Simon’s groundbreaking account of a year in the life of Baltimore detectives gets adapted by cartoonist Philippe Squarzoni in Homicide: The Graphic Novel, Part 1 (First Second, July).
Homicide is a crime book, but it’s not the expected for true crime. What did you do that was different?
I was interested in what it meant to work murders in a city of constant violence. Before I sat down to write, I read Tracy Kidder and Ball Four by Jim Bouton; those were the kind of books I was trying to emulate. I was looking for the assembly line and what that does to the people doing the job. I wasn’t looking for who done it. The idea was just stand around and watch. Become furniture and stay long enough so that people stop bullshitting.
Being a newspaper reporter taught me where the pressure points were—the homicide unit, the courthouse. As a white kid from the Washington suburbs, I’d learned that I had to listen to different kinds of people. That was exhilarating. I wasn’t trapped in my head. I could go out and acquire other voices.
You’ve adapted other writers’ books for TV, including Generation Kill. What was it like having a cartoonist adapt yours?
As a filmmaker, I understand that original work cannot be simply replicated in other mediums. I tended to respect his medium as being different than my own. He knew what he had room for and how he had to pace it. You have to let go.
What kind of credibility did you have with the detectives as a 27-year-old reporter?
They took a vote and only three guys wanted me to be there. The rest thought it was a terrible idea. But, it not being a democracy, they put me in the unit anyway. Nobody was hostile. They got used to me. One guy, Terry McLarney, we were drinking at the bar and he said, “I see what you’re doing. This isn’t really about the cases. This is about us.” I said, “Don’t tell anyone.”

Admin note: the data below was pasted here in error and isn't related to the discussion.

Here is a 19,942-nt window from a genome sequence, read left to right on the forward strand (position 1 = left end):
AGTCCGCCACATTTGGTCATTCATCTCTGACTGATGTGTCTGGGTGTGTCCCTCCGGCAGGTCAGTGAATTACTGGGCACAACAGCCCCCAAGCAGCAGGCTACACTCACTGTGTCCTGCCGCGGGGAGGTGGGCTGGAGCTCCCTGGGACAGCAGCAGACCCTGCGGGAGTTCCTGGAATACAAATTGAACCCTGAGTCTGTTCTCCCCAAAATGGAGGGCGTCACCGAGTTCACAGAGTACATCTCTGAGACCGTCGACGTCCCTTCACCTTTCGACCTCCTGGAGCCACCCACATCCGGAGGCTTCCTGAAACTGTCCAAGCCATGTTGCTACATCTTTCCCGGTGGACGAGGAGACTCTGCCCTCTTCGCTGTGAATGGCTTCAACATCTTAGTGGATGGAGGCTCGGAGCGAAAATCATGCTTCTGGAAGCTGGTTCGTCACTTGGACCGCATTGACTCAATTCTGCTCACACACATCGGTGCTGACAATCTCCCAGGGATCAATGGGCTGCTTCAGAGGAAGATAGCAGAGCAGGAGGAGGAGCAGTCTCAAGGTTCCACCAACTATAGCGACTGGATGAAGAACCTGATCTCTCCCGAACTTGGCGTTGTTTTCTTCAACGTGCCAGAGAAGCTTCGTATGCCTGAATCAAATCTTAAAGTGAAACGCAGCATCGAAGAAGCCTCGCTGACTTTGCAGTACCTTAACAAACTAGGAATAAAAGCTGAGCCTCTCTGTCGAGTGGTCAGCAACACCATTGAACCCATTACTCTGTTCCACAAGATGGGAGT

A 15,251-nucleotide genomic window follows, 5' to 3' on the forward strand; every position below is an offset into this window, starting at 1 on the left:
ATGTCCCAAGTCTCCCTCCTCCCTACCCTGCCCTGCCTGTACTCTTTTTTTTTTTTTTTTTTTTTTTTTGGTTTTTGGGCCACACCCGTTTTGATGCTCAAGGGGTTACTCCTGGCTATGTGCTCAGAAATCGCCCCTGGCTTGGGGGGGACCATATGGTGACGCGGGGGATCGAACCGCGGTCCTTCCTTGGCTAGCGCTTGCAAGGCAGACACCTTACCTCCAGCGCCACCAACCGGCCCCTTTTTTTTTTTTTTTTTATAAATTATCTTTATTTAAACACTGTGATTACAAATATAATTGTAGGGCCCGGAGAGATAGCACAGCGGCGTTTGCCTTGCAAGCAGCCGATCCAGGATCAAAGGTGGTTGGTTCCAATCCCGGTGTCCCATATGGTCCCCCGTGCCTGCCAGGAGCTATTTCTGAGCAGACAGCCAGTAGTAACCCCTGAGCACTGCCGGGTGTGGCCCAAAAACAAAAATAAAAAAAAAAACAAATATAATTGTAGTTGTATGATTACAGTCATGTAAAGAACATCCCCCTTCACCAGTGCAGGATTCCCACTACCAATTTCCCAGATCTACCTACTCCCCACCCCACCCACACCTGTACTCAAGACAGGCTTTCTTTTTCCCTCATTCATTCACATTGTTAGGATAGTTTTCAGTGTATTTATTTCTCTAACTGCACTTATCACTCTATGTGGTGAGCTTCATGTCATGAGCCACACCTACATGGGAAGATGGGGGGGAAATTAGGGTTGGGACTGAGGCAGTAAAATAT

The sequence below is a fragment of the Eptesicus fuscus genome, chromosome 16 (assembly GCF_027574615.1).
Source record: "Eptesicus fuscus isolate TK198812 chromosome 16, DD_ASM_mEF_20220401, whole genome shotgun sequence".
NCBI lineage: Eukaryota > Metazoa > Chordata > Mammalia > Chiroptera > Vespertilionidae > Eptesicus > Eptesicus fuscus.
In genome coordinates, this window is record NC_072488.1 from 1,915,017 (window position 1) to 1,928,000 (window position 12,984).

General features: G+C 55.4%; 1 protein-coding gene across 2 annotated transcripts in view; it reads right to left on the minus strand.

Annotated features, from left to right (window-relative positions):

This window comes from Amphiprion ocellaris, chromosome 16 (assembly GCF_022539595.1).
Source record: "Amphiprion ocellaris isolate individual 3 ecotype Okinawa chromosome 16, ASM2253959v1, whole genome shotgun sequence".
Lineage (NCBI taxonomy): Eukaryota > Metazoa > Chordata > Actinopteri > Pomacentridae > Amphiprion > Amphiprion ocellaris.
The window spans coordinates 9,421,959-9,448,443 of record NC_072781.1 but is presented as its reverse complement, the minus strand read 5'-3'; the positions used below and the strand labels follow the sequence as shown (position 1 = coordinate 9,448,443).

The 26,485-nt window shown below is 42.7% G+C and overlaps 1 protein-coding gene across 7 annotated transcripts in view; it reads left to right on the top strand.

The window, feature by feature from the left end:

These guys got used to you?
A lot of reporters are not willing to play the fool. Nothing’s more charming than making yourself an idiot. It’s an interrogative technique for cops. It’s Colombo.
I should tell you that I don’t regard the book as being empathetically pro-police. It’s more an ethnography of these guys and the way they view the world. Obviously, I don’t believe all cops are bastards. But neither do I believe in “back the blue.” I’m against the drug war and I’m against mass incarceration. I’m for murders being solved.
Did the guys like the book?
The French edition came out first, and I sent a set to each of the detectives who were still around. I got some very funny responses back. They were fascinated. There was a lot of consternation that none of them spoke French. One of them sent back a note that just said, “Merde.”